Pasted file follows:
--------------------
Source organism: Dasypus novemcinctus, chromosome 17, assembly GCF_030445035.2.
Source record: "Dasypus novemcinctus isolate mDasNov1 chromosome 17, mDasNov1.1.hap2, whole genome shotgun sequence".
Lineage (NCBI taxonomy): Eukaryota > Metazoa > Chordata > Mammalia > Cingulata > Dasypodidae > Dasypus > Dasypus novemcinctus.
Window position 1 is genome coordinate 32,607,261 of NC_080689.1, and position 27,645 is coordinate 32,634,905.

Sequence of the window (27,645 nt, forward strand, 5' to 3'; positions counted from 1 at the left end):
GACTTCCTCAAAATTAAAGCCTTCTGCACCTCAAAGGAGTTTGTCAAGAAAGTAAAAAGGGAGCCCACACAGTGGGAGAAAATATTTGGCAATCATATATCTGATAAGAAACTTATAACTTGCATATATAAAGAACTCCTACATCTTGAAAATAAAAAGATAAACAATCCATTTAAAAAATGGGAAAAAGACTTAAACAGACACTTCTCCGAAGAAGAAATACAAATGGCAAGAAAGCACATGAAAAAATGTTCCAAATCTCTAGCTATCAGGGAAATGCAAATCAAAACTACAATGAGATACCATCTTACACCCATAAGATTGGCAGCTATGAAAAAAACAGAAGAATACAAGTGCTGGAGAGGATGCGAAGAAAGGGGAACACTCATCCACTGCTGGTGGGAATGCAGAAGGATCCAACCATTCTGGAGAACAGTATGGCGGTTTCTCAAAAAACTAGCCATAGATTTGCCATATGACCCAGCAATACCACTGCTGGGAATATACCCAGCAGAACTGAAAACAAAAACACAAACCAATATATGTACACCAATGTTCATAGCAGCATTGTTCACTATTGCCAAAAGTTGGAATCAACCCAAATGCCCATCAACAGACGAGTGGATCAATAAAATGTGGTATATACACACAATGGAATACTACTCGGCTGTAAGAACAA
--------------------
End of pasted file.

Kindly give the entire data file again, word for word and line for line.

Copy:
Source organism: Dasypus novemcinctus, chromosome 17, assembly GCF_030445035.2.
Source record: "Dasypus novemcinctus isolate mDasNov1 chromosome 17, mDasNov1.1.hap2, whole genome shotgun sequence".
Lineage (NCBI taxonomy): Eukaryota > Metazoa > Chordata > Mammalia > Cingulata > Dasypodidae > Dasypus > Dasypus novemcinctus.
Window position 1 is genome coordinate 32,607,261 of NC_080689.1, and position 27,645 is coordinate 32,634,905.

Sequence of the window (27,645 nt, forward strand, 5' to 3'; positions counted from 1 at the left end):
GACTTCCTCAAAATTAAAGCCTTCTGCACCTCAAAGGAGTTTGTCAAGAAAGTAAAAAGGGAGCCCACACAGTGGGAGAAAATATTTGGCAATCATATATCTGATAAGAAACTTATAACTTGCATATATAAAGAACTCCTACATCTTGAAAATAAAAAGATAAACAATCCATTTAAAAAATGGGAAAAAGACTTAAACAGACACTTCTCCGAAGAAGAAATACAAATGGCAAGAAAGCACATGAAAAAATGTTCCAAATCTCTAGCTATCAGGGAAATGCAAATCAAAACTACAATGAGATACCATCTTACACCCATAAGATTGGCAGCTATGAAAAAAACAGAAGAATACAAGTGCTGGAGAGGATGCGAAGAAAGGGGAACACTCATCCACTGCTGGTGGGAATGCAGAAGGATCCAACCATTCTGGAGAACAGTATGGCGGTTTCTCAAAAAACTAGCCATAGATTTGCCATATGACCCAGCAATACCACTGCTGGGAATATACCCAGCAGAACTGAAAACAAAAACACAAACCAATATATGTACACCAATGTTCATAGCAGCATTGTTCACTATTGCCAAAAGTTGGAATCAACCCAAATGCCCATCAACAGACGAGTGGATCAATAAAATGTGGTATATACACACAATGGAATACTACTCGGCTGTAAGAACAA